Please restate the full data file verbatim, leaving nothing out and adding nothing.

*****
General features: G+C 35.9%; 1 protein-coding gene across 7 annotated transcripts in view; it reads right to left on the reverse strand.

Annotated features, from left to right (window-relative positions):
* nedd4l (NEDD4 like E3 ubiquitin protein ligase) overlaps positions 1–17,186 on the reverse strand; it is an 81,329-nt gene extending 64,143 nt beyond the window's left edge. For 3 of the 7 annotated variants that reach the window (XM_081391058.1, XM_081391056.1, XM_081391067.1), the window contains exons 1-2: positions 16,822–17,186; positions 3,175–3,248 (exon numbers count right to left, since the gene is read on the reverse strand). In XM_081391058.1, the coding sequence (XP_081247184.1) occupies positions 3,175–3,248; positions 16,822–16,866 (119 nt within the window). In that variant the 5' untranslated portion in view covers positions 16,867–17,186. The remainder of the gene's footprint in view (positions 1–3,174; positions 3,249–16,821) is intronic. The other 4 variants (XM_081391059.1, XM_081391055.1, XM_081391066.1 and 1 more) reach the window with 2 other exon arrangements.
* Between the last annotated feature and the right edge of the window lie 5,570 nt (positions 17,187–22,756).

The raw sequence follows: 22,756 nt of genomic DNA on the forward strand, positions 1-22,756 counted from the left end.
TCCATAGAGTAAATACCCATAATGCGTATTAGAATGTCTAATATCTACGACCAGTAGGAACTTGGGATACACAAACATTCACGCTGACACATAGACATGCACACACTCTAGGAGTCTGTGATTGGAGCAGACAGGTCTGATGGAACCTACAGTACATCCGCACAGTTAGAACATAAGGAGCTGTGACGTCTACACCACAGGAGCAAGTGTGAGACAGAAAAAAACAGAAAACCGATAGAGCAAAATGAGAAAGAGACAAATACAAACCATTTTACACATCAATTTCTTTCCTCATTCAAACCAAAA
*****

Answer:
General features: G+C 35.9%; 1 protein-coding gene across 7 annotated transcripts in view; it reads right to left on the reverse strand.

Annotated features, from left to right (window-relative positions):
* nedd4l (NEDD4 like E3 ubiquitin protein ligase) overlaps positions 1–17,186 on the reverse strand; it is an 81,329-nt gene extending 64,143 nt beyond the window's left edge. For 3 of the 7 annotated variants that reach the window (XM_081391058.1, XM_081391056.1, XM_081391067.1), the window contains exons 1-2: positions 16,822–17,186; positions 3,175–3,248 (exon numbers count right to left, since the gene is read on the reverse strand). In XM_081391058.1, the coding sequence (XP_081247184.1) occupies positions 3,175–3,248; positions 16,822–16,866 (119 nt within the window). In that variant the 5' untranslated portion in view covers positions 16,867–17,186. The remainder of the gene's footprint in view (positions 1–3,174; positions 3,249–16,821) is intronic. The other 4 variants (XM_081391059.1, XM_081391055.1, XM_081391066.1 and 1 more) reach the window with 2 other exon arrangements.
* Between the last annotated feature and the right edge of the window lie 5,570 nt (positions 17,187–22,756).

The raw sequence follows: 22,756 nt of genomic DNA on the forward strand, positions 1-22,756 counted from the left end.
TCCATAGAGTAAATACCCATAATGCGTATTAGAATGTCTAATATCTACGACCAGTAGGAACTTGGGATACACAAACATTCACGCTGACACATAGACATGCACACACTCTAGGAGTCTGTGATTGGAGCAGACAGGTCTGATGGAACCTACAGTACATCCGCACAGTTAGAACATAAGGAGCTGTGACGTCTACACCACAGGAGCAAGTGTGAGACAGAAAAAAACAGAAAACCGATAGAGCAAAATGAGAAAGAGACAAATACAAACCATTTTACACATCAATTTCTTTCCTCATTCAAACCAAAA